TRB worked along with Bombardier Transportation to design and develop an emergency detrainment door system for two different rail vehicles: The London Underground sub-surface rail fleet and the new Class 378 London Overground fleet.
TRB developed a hinge door for the London Underground and a plug-slide door for the London Overground. Both doors are provided with complicated but fool-proof mechanical connections to enable occupants to escape from the train to track safely under an emergency situation. It is possible to open them from either side, and they illuminate automatically if power to the train is lost.
The doors were designed from a combination of materials including metals, honeycomb and glass fiber composites and painted in-house by TRB. They passed all the testing requirements including ballistic performance, water ingress, dust ingress, load tests and FST.
TRB offers a complete range of door types to suit all types of rail vehicles, complete with portal frame, seals, locks, and glazing. In-house load testing, leak testing, and simulated evacuation tests can also be performed.
Figure 1. Detrainment door in its deployed state for London Overground.
Figure 2. Detrainment door installed on a Class 378 vehicle for the London Overground. The train was built by Bombardier Transportation.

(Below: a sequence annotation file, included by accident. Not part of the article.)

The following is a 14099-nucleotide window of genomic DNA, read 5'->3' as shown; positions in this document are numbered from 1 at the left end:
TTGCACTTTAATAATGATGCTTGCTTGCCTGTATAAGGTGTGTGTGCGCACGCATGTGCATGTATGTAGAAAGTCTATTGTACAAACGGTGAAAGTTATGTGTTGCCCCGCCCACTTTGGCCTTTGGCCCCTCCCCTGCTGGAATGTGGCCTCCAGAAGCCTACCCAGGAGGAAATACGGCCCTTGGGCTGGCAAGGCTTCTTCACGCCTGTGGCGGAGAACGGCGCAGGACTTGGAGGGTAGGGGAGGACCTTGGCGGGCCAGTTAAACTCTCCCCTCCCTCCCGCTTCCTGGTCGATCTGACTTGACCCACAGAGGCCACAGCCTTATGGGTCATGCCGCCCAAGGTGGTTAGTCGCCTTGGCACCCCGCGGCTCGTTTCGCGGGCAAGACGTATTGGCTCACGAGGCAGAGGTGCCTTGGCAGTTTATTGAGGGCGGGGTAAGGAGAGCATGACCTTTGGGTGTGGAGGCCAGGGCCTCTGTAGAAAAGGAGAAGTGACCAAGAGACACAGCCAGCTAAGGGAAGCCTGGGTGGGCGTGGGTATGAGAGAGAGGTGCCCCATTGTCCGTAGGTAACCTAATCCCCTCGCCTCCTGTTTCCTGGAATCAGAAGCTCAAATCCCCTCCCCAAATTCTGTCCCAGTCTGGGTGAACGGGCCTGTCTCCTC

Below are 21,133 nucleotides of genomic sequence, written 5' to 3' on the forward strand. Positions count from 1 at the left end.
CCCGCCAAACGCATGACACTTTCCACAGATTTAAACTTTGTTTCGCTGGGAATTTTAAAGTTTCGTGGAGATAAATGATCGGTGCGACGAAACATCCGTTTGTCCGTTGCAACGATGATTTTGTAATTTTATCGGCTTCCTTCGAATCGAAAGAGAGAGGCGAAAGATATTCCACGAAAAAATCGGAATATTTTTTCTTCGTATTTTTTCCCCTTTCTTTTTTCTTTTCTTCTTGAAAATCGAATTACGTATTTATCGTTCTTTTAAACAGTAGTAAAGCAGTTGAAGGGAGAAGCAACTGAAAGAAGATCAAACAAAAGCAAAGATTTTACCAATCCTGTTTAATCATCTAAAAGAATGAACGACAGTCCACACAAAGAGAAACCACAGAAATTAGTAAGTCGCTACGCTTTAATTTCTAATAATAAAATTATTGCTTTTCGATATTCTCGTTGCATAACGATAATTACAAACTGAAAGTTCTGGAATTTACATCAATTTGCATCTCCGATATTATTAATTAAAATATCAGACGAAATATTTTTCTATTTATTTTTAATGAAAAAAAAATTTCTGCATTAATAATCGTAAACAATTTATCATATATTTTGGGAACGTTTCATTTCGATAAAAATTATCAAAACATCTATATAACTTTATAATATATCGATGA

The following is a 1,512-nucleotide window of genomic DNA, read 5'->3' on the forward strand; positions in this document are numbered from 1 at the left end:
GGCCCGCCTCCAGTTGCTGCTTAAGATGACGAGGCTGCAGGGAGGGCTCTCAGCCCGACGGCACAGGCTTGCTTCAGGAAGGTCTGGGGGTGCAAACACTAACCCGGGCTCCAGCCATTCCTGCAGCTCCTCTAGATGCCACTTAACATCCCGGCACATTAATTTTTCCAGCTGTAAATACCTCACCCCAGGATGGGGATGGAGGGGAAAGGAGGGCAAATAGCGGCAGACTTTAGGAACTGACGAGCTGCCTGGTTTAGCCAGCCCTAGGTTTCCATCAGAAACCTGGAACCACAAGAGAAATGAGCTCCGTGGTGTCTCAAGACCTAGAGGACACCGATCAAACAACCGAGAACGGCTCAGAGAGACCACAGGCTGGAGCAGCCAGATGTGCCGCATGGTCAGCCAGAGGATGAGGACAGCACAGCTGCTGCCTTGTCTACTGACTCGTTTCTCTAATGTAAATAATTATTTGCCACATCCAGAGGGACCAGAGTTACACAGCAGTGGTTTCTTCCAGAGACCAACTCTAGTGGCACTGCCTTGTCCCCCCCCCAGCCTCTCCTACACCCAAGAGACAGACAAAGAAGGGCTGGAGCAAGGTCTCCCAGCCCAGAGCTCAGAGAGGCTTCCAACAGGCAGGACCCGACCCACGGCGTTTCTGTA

Materials by TRB
TRB Lightweight Structures uses prepreg and infusion technologies, processing carbon, glass, and aramid fabrics in a broad range of woven and unidirectional formats. The company is closely knit to prepreg manufacturers and some of its sandwich panels are produced with proprietary prepreg resin systems which were developed specifically for TRB. TRB uses both vacuum bagging and press molding processes to cure fiber-reinforced plastic (FRP) panels and components.
Most of the core in use at TRB is made from honeycomb. For most of its projects, aluminium is specified and Nomex, plastic honeycomb and other core materials are processed when required.
Aluminium sheets are used for building high-strength lightweight panels with aluminium honeycomb core. Aluminium’s high strength-to-weight ratio, corrosion resistance, thermal conductivity, and recyclability make it well-suited for applications in transportation industries.
High-strength steels were developed primarily for the automotive market and are typically as strong as carbon steel but 20 to 30% lighter, with densities of around 7800 kg/m³. They are more resistant to rust than carbon steels and are sometimes a useful material to include in lightweight structures.
Adhesives are an integral component of composite structures. When specified and applied correctly, they can provide fatigue strength, shock absorption, protection against galvanic corrosion, sealing against fluid transfer, and improved damping characteristics of a mechanical system. Adhesives enable us to bond heat-sensitive materials, dissimilar materials, and materials which would otherwise distort or weaken with the heat of welding.
This information has been sourced, reviewed and adapted from materials provided by TRB Lightweight Structures.
For more information on this source, please visit TRB Lightweight Structures.